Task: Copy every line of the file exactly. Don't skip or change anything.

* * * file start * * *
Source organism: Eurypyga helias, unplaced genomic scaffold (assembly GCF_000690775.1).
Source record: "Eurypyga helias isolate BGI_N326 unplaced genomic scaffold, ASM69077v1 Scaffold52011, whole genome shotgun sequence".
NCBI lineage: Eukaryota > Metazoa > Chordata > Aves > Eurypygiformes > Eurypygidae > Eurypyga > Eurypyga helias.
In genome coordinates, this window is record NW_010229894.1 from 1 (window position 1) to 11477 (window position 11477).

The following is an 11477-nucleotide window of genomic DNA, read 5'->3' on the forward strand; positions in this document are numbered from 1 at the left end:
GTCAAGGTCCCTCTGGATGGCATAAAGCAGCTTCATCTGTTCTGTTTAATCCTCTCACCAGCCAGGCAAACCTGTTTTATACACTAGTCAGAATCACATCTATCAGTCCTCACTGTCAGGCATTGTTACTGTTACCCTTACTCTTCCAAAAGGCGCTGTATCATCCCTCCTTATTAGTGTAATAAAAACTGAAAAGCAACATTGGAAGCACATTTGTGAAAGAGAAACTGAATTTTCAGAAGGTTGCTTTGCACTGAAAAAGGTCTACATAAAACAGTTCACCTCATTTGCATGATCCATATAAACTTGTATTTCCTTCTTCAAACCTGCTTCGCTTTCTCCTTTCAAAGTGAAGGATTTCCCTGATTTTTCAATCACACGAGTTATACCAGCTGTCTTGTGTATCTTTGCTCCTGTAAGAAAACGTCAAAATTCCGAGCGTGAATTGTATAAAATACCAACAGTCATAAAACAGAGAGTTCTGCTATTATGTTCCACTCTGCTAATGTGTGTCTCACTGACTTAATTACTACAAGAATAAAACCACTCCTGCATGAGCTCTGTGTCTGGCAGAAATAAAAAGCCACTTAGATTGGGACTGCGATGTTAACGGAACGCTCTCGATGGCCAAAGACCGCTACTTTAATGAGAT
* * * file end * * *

Source organism: Eurypyga helias, unplaced genomic scaffold (assembly GCF_000690775.1).
Source record: "Eurypyga helias isolate BGI_N326 unplaced genomic scaffold, ASM69077v1 Scaffold52011, whole genome shotgun sequence".
NCBI lineage: Eukaryota > Metazoa > Chordata > Aves > Eurypygiformes > Eurypygidae > Eurypyga > Eurypyga helias.
In genome coordinates, this window is record NW_010229894.1 from 1 (window position 1) to 11477 (window position 11477).

The following is an 11477-nucleotide window of genomic DNA, read 5'->3' on the forward strand; positions in this document are numbered from 1 at the left end:
GTCAAGGTCCCTCTGGATGGCATAAAGCAGCTTCATCTGTTCTGTTTAATCCTCTCACCAGCCAGGCAAACCTGTTTTATACACTAGTCAGAATCACATCTATCAGTCCTCACTGTCAGGCATTGTTACTGTTACCCTTACTCTTCCAAAAGGCGCTGTATCATCCCTCCTTATTAGTGTAATAAAAACTGAAAAGCAACATTGGAAGCACATTTGTGAAAGAGAAACTGAATTTTCAGAAGGTTGCTTTGCACTGAAAAAGGTCTACATAAAACAGTTCACCTCATTTGCATGATCCATATAAACTTGTATTTCCTTCTTCAAACCTGCTTCGCTTTCTCCTTTCAAAGTGAAGGATTTCCCTGATTTTTCAATCACACGAGTTATACCAGCTGTCTTGTGTATCTTTGCTCCTGTAAGAAAACGTCAAAATTCCGAGCGTGAATTGTATAAAATACCAACAGTCATAAAACAGAGAGTTCTGCTATTATGTTCCACTCTGCTAATGTGTGTCTCACTGACTTAATTACTACAAGAATAAAACCACTCCTGCATGAGCTCTGTGTCTGGCAGAAATAAAAAGCCACTTAGATTGGGACTGCGATGTTAACGGAACGCTCTCGATGGCCAAAGACCGCTACTTTAATGAGAT